Bristol Beer Factory

Over the last couple of weeks I’ve been slowly working my way through a selection of beers from the Bristol Beer Factory.
I thought now might be a nice time to write about them as so many other people will be concentrating on their 12 Stouts Of Christmas.

What I know about the brewery comes from their website,

“Brewing has been part of Bristol’s history for over 250 years and following many takeovers by national brewers and the resultant closure of many of Bristol’s more prominent breweries it’s down to the small independent breweries such as Bristol Beer Factory to keep brewing alive in Bristol.”

The brewery try as much as possible to use only local ingredients, making many of their beers taste very English indeed.

So without any further ado, here are the beers as I saw them.
Some good and some not so.

Seven (4.5%)
I opened the bottle, poured the chestnut brown beer into a glass, took a sip and was completely blown away.
A traditional English best bitter?
I wish all bitters were like this.
This is the best English bitter.
Rich, warm caramels and gorgeous thick toffee apples.
This all served on a brilliantly baked digestive biscuit laced with liquorice and sprinkled with a touch of good dark rum and raisin chocolate.
There’s a tamarind tartness, and even the use of Fuggles (god forbid) feels right.
This is how bitter should taste.

Gold (5%)
Delicious honey hued beer with a light head.
There’s just enough fizz to excite and a lovely and delightful mix of soft shortbread biscuit and English runny honey in the malts.
In fact there’s a background touch of heather from the play of hop against malt.
Which brings me on to the hopping.
Sharp, astringent citrusy lemon peel that continues into a dry, more-ish finish.

Milk Stout (4.5%)
Deep and dark and rich and mysterious.
Lots and lots of digestive malts, slivers of dark chocolate and a bunch of red berries.
The hops are subtle but crisp with hints of autumnal leaves and flashes of elderberry wine dryness.
An enjoyable drink.

Bristol Vintage 2011 (6.6%)
Now this is a deep and complicated brew.
Lovely fresh yeasty smell.
Dense, treacle laced woody backbone.
Liquorice and tamarind provide body, sweetness and bitter heat.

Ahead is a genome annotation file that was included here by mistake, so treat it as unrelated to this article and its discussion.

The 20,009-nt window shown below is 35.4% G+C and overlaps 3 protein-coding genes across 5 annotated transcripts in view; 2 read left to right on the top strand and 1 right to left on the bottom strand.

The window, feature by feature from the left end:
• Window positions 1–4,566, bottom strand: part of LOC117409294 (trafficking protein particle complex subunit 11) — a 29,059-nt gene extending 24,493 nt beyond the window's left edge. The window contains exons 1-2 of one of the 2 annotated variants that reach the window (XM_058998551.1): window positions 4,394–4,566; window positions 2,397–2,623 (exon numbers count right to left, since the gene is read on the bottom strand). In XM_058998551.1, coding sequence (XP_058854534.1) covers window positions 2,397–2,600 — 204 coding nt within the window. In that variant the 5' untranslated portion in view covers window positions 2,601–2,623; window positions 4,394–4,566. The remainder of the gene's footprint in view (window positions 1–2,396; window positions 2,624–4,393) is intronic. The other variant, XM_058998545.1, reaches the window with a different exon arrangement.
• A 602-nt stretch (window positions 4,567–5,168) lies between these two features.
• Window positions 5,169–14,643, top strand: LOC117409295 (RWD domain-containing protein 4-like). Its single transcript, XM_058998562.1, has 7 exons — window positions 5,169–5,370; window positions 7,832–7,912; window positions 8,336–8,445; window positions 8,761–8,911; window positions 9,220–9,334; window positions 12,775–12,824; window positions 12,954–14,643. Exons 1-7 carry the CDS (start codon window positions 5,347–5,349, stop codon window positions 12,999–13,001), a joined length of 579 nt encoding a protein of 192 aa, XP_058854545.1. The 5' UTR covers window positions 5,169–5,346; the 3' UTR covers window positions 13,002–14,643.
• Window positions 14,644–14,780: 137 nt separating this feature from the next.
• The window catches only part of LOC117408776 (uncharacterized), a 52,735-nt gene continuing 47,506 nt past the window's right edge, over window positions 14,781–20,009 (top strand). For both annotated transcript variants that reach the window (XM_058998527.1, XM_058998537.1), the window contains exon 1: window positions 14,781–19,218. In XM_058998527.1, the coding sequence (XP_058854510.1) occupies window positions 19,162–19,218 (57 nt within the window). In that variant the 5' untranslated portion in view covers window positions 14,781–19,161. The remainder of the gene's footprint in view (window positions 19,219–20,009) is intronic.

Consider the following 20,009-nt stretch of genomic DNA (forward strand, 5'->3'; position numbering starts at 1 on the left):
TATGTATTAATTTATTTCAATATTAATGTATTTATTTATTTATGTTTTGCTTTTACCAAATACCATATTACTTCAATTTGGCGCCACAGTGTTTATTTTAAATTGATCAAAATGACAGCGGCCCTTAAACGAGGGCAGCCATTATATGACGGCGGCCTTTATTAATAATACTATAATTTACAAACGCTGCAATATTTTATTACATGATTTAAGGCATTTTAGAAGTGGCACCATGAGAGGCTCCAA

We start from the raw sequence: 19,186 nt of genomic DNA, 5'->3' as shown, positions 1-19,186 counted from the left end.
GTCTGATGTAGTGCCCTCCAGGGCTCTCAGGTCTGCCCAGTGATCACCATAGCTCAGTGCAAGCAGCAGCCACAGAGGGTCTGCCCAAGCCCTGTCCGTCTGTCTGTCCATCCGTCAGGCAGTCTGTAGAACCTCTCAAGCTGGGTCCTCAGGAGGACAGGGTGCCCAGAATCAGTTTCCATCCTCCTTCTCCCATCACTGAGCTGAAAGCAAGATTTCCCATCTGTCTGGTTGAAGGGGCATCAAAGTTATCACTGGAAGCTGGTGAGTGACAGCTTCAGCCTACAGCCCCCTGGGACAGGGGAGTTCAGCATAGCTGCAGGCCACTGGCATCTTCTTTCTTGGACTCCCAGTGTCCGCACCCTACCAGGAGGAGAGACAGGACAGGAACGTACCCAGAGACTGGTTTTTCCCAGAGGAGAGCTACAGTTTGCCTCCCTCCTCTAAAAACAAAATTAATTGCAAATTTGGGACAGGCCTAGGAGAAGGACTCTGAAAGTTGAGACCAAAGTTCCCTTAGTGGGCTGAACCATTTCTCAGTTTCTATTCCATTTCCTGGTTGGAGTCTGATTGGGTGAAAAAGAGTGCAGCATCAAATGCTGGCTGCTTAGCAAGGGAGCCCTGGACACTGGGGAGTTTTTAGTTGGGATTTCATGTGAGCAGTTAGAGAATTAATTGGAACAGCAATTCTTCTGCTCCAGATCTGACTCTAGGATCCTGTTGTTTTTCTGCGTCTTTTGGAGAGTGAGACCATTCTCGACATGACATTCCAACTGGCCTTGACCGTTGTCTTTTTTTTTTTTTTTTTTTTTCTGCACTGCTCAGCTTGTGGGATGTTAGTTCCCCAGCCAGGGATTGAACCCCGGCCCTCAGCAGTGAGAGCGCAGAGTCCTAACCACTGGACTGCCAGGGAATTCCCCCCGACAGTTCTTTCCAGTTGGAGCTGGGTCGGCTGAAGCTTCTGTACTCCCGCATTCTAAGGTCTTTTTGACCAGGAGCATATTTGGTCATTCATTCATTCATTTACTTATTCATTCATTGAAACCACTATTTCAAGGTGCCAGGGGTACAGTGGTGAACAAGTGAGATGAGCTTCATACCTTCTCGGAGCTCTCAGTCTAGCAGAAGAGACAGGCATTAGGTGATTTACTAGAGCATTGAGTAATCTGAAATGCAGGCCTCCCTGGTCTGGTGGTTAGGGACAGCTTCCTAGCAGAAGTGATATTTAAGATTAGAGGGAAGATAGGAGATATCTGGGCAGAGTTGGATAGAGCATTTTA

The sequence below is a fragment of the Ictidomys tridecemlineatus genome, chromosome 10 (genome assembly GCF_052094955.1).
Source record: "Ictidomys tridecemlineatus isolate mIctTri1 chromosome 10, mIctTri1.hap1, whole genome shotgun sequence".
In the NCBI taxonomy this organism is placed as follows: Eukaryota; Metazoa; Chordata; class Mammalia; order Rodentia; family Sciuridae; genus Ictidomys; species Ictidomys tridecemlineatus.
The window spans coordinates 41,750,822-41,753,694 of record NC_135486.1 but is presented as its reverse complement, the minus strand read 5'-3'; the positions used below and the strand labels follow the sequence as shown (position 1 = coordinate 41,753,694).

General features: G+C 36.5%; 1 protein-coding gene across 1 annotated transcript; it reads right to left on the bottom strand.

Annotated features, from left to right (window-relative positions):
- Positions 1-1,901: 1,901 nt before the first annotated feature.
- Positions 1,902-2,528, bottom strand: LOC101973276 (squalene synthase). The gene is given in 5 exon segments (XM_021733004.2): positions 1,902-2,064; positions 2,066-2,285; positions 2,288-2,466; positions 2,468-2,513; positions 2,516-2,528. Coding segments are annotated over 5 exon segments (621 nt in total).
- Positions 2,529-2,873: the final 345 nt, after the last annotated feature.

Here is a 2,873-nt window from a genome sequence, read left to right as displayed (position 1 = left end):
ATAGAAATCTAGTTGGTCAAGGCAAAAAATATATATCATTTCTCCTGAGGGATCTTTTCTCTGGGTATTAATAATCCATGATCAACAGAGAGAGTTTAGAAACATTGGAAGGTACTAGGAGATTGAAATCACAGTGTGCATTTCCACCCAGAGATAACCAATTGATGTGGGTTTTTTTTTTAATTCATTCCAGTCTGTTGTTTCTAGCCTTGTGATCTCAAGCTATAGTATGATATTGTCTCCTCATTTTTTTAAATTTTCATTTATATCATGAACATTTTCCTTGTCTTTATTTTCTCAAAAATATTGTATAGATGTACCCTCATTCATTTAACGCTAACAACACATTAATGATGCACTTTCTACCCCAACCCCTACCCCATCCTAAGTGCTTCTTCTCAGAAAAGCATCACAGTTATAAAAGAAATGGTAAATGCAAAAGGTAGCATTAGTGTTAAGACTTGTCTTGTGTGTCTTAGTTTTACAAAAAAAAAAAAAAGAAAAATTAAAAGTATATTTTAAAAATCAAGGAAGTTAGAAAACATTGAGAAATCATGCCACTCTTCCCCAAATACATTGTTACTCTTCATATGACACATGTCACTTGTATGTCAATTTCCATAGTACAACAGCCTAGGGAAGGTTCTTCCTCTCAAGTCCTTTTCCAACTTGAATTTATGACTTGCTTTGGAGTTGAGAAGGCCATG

Somewhere in here there’s dark chocolate and a smack of coffee grounds.
Then there’s the hopping.
Floral, leafy, long, dry and grassy.
Wonderful brewing.

Bristol Stout (4%)
I’d say this I’d a mild rather than a stout.
Soft smokey toffee body, a little hit of coffee and a handful of chocolate coated raisins.
The hopping is Parma violet and bitter and dry.
Pretty good.

Southville Hop (6.5%)
Pours a lively amber colour and has a lovely lively zing.
There’s a slight and highly pleasent blue cheese aroma.
You get a mouthful of bananas and custard.
Rich and thick.
There’s a definite dairy creaminess to the body which provides a decent platform for the hops.
And man alive, the hops are MASSIVE!
An entire pink grapefruit is squeezed over your tongue, followed by lemon and lime zest, leaving an eye wateringly long, dry finish.

Exhibition (5.2%)
I was surprised that this beer poured without any head at all and sat very flat in the glass.
The beer is deep and dark and brown and looks inviting.
Full of flavour, there’s a deep, rich body of liquorice, tamarind, chocolate & berries.
A lively burst of prune juice hits you just before the subtle hopping leads you to the end.
What lets this beer down for me is there’s just no fizz, no sparkle.
Perhaps I got a bad bottle?

Bristol Hefe (4.8%)
I’m not a big fan of wheat beers and this doesn’t swing it for me.
Big hit of bananas on the first mouthful followed by mace notes and a large sticky flavour not unlike the herbal sweets your grandfather used to buy.
It’s that porridgy milky thickness that puts me off.
Decent crispness to the end.

Ultimate Stout (7.7%)
This beer sits in the glass like dark matter. Super heavy looking & other worldly.
The flavour is quite astonishing.
Thick and rich and dark and deep.
Plums soaked in rum, dark chocolate covered raisins.
There’s a hint of fresh vanilla pod, a snatch of all spice and then the lovely soft hedgerow flavours of the hops.
Not far off the ultimate stout.

About Simon Williams

Founder of CAMRGB. Member of The British Guild Of Beer Writers. Leftist bigmouth. Old and grumpy.
This entry was posted in Beer Review, Break the Tax, Brewery, CAMRGB and tagged , , , , , , , , . Bookmark the permalink.

One Response to Bristol Beer Factory

Leave a Reply

Your email address will not be published. Required fields are marked *

This site uses Akismet to reduce spam. Learn how your comment data is processed.